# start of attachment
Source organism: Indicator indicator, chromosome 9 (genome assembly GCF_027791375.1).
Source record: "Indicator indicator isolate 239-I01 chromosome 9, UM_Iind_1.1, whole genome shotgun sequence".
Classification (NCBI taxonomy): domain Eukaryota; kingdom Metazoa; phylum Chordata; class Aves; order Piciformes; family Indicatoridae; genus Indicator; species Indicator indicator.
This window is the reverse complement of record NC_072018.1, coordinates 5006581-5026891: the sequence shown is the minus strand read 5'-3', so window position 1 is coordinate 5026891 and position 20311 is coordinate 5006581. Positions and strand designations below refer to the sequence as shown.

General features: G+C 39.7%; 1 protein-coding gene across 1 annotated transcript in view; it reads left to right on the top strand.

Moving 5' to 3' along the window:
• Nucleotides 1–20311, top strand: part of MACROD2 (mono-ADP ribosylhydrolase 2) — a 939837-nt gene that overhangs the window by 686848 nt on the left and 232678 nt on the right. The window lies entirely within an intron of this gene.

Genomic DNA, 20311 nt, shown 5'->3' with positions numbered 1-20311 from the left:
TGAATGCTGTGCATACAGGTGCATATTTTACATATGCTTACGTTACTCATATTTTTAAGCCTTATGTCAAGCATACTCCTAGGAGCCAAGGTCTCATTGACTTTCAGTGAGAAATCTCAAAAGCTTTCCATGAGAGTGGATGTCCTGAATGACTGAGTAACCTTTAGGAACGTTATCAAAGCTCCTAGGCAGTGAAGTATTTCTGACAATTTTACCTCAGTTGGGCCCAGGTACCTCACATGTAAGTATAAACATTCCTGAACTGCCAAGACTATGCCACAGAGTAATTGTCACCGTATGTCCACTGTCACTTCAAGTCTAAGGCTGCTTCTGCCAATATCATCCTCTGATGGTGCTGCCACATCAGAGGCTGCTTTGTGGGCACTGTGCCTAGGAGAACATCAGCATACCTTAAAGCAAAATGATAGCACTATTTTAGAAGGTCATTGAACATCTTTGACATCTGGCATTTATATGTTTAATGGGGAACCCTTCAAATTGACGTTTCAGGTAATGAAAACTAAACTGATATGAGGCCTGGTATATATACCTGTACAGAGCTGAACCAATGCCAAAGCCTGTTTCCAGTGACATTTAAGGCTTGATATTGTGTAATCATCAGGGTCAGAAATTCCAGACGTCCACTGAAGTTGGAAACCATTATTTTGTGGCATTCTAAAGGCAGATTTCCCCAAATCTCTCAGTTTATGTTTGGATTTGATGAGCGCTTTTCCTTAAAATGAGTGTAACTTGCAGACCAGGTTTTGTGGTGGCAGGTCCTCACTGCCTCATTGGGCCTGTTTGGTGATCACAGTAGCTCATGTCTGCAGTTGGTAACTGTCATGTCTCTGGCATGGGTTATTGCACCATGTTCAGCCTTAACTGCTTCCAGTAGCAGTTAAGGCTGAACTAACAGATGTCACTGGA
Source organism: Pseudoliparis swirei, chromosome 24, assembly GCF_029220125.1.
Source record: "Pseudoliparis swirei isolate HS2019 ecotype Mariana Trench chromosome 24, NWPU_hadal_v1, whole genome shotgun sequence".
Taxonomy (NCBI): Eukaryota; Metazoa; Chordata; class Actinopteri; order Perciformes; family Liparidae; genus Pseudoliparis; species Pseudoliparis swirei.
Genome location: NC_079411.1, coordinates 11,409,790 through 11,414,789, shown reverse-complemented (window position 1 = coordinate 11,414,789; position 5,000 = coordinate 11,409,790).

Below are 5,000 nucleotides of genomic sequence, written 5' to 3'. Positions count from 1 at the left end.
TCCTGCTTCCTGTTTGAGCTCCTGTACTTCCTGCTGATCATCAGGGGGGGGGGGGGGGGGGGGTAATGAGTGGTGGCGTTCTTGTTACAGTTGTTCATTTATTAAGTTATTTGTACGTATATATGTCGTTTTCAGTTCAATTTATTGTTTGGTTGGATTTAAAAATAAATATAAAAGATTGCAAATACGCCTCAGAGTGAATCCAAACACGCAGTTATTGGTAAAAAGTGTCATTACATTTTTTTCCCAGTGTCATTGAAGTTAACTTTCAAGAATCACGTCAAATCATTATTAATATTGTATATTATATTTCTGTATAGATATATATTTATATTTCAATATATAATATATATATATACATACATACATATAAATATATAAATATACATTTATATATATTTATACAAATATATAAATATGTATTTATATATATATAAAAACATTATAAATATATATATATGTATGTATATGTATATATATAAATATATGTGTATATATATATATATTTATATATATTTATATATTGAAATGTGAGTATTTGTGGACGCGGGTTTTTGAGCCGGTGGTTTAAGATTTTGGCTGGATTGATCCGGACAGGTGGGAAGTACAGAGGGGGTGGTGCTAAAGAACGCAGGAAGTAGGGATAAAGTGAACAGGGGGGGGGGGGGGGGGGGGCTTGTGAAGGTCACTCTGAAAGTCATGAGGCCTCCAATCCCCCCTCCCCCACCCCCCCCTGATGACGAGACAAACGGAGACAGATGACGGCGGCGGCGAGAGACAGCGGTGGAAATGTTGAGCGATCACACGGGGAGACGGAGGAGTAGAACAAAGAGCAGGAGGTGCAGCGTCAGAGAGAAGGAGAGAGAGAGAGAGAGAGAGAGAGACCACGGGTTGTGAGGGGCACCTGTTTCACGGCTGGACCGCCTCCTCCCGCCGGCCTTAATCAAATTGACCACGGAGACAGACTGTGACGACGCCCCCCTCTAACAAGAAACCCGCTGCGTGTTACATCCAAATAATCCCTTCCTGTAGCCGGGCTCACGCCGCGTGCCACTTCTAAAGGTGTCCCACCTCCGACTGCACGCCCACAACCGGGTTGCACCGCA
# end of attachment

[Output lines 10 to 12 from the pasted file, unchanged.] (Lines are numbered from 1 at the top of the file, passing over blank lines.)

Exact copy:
Source organism: Pseudoliparis swirei, chromosome 24, assembly GCF_029220125.1.
Source record: "Pseudoliparis swirei isolate HS2019 ecotype Mariana Trench chromosome 24, NWPU_hadal_v1, whole genome shotgun sequence".
Taxonomy (NCBI): Eukaryota; Metazoa; Chordata; class Actinopteri; order Perciformes; family Liparidae; genus Pseudoliparis; species Pseudoliparis swirei.